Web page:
Showing posts with label KIA. Show all posts
Showing posts with label KIA. Show all posts

Monday, November 16, 2020

Dr. Seth Rogers to his daughter Dolly, January 27, 1863

January 27, 1863.

I appropriated the mess-room for operations and the officer's berths to receive the wounded. Fortunately we had thought to bring candles along, no others on board. . . . It was not more than one hour before we were busy dressing gun-shot wounds. One man was killed instantly by a ball through the heart and seven were wounded, one of whom will die. Braver men never lived. One man with two bullet holes through the large muscles of the shoulder and neck, brought off from the scene of action, two miles distant, two muskets and not a murmur escaped his lips. Another, Robert Sutton, with three wounds, one on the skull, which may cost him his life, would not report himself till compelled to do so by his officers. While dressing his wounds he quietly talked of what they had done and what they yet can do. Today I have had the Colonel order him to obey me. He is perfectly quiet and cool but takes this whole affair with the religious bravery of a man who realizes that freedom is sweeter than life. Yet another did not report at all, but kept all night on guard and perhaps I should not have known of his having a buck-shot in his shoulder, if some duty requiring a sound shoulder had not been required of him today. The object of our raid was to surprise and capture a company of rebel cavalry pickets, but, as is usual in this war, the enemy seemed to know the secret plan, and we only succeeded in making them skedaddle after a few rounds, and in bringing off five contrabands, a fine piano [for the Beaufort schoolhouse] and divers other things. We also had the satisfaction of burning the plantation house and out-buildings, in accordance with general orders, so they will not screen any more pickets. We steadily send shot and shell over the bluffs to prevent their picking off men from our boat, which is their habit. All this is very exciting and I enjoy it much. I just now volunteered to go up on a bluff and burn a picket house of rendezvous, but I believe the Colonel thinks it is unsafe for his friends to do what he himself is ever ready to do.

We reached St. Mary's before noon. I believe I have before stated that the town was partially burned by the Neptune, yet there were fifty or more houses remaining, including two large churches, a bank, etc. As we approached, the waving of white handkerchiefs began again, by the two maiden ladies (!!) residing in sight of the wharf. All the other houses were uninhabited. The women informed us that they were living entirely alone with their aged mother, that they were “Domingo ladies,” but had not owned slaves since England abolished slavery there.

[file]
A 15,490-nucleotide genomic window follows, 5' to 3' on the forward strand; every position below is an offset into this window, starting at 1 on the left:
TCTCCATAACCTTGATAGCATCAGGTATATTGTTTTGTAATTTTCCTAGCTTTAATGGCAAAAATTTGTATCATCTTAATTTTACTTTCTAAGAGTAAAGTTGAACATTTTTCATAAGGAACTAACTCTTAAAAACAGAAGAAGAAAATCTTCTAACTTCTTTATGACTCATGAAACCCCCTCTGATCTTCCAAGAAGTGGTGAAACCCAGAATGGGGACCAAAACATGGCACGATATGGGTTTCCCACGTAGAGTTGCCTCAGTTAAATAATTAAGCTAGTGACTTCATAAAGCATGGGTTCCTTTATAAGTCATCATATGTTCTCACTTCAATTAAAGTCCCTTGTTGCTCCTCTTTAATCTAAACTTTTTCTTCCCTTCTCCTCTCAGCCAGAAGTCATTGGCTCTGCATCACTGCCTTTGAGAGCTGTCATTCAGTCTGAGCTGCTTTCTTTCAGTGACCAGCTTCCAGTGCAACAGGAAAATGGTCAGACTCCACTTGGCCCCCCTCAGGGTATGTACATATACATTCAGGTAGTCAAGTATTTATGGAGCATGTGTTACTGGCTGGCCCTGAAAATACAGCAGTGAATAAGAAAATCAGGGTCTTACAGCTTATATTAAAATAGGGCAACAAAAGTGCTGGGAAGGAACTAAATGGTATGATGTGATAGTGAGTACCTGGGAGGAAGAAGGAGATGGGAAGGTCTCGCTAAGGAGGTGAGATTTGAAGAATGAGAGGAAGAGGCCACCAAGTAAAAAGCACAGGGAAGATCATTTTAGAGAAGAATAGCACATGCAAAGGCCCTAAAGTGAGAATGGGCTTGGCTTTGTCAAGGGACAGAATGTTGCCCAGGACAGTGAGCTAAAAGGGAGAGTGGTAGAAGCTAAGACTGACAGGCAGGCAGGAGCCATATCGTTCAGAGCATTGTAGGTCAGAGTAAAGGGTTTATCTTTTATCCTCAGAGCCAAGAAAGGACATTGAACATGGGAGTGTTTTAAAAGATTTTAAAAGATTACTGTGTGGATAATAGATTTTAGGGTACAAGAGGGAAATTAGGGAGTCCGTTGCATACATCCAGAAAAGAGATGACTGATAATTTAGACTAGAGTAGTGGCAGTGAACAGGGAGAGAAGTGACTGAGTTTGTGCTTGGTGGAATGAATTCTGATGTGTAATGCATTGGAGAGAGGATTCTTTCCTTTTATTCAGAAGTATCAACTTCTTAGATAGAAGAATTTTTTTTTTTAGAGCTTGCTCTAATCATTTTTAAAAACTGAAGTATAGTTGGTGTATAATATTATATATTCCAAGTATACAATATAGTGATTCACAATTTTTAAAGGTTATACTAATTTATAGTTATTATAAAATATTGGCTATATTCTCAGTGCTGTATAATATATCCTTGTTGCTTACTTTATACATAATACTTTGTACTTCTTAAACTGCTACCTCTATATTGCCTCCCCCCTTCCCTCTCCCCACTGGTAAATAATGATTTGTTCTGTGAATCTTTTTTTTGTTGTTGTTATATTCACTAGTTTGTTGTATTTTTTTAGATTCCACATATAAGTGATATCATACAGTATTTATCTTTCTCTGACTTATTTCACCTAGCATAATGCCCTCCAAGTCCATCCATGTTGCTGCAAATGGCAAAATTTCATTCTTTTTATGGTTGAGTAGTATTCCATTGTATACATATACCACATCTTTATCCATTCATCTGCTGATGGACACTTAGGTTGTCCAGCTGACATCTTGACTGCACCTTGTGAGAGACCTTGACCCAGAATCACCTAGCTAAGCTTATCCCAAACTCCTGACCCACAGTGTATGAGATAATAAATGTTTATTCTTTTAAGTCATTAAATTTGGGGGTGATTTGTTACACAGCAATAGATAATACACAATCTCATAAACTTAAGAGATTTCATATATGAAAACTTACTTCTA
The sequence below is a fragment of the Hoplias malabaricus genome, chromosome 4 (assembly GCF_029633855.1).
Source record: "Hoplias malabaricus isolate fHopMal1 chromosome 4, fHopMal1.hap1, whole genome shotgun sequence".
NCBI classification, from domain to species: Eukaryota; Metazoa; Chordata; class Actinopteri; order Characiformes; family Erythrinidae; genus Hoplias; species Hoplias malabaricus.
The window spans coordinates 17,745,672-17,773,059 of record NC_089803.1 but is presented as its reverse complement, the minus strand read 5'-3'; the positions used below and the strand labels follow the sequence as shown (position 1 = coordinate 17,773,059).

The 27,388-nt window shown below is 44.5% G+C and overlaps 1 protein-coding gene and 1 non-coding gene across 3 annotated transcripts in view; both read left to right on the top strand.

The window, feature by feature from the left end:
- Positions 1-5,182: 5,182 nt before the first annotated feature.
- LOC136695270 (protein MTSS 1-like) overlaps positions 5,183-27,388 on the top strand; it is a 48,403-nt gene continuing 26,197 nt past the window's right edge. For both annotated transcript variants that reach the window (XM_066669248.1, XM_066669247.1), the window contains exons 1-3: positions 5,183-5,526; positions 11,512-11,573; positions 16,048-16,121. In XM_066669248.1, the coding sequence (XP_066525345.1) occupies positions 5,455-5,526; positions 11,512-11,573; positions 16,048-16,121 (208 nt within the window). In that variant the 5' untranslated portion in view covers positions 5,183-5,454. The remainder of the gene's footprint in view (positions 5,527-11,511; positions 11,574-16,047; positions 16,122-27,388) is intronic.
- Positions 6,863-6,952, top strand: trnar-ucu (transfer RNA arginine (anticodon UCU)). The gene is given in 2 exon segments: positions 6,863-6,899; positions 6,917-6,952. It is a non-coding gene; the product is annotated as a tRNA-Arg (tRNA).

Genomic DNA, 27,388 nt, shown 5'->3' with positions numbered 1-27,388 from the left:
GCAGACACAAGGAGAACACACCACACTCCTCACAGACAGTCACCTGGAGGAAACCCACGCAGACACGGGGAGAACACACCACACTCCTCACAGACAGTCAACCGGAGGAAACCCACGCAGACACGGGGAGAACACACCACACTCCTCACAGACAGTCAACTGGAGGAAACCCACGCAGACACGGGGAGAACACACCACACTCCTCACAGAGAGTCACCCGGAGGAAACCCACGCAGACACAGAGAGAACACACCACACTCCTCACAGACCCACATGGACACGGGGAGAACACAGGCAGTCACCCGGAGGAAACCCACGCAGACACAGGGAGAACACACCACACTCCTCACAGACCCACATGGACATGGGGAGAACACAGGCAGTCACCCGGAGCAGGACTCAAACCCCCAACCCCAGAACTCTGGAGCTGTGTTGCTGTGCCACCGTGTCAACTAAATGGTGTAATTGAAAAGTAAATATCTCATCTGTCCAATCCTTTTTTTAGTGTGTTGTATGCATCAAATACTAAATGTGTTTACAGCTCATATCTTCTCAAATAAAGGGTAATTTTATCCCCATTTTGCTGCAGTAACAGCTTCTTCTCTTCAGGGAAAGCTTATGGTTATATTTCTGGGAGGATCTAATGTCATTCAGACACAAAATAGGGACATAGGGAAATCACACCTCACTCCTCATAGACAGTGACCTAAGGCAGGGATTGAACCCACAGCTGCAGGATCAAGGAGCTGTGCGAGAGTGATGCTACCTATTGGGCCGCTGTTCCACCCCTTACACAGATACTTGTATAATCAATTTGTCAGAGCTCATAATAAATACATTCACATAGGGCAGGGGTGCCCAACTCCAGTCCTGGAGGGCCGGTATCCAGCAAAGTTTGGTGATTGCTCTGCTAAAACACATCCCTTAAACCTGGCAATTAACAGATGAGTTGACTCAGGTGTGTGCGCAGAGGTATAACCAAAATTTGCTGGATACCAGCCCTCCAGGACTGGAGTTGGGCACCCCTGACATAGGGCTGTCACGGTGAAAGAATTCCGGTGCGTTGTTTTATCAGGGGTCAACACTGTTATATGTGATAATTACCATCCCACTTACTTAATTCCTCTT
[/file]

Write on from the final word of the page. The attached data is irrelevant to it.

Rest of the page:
Their antecedents have been so doubtful that the Colonel thought it best to search their house very carefully in spite of their protestations, and entreaties and talk of honor, etc. etc. permitted to join him and one of the captains in the search and found it very interesting though we discovered no rebels. Of course we had a guard around the house, a guard of such color as greatly to annoy the inmates. They told me that they had not seen pickets at all, and many other things which I knew to be false. But we politely left them, they avowing that they were ladies and thanking us for being gentlemen. As we were about to leave the wharf, bang, bang, bang, went secesh rifles from behind the houses and whistling went the balls over our heads. We were not long in sending shot and shell enough to protect our skirmishers and then the Colonel did what I begged him to do this morning — put nearly all the town in flames, save the house of these women and two or three at the windward of it. I wanted to take the women down to Fernandina and burn every house, but the Colonel thought it best to leave them, so there will still be a screen and sympathy left there for the rebels. But we left an immense fire and I trust the pickets will have to rescue the women from it.

SOURCE: Proceedings of the Massachusetts Historical Society, Volume 43, October, 1909—June, 1910: February 1910. p. 350-1

Tuesday, October 29, 2019

Captain Charles Wright Wills: July 23, 1864

July 23, 1864.

The fight came off the 22d, and a glorious one it was for us. Lieutenant Blair of our regiment was killed, also Charles Buck, of Company F, and John Smith of my company. There were seven wounded only. Our brigade gets credit for 400 prisoners. They took us in rear and every other way, but the repulse was awful. Everybody is wishing that they may repeat the attack. Generals McPherson and Force are killed. (Force, was not killed.) Our regiment gets credit for its part, though we were very fortunate in losing so few. Our skirmish line is within one mile of the town.

SOURCE: Charles Wright Wills, Army Life of an Illinois Soldier, p. 283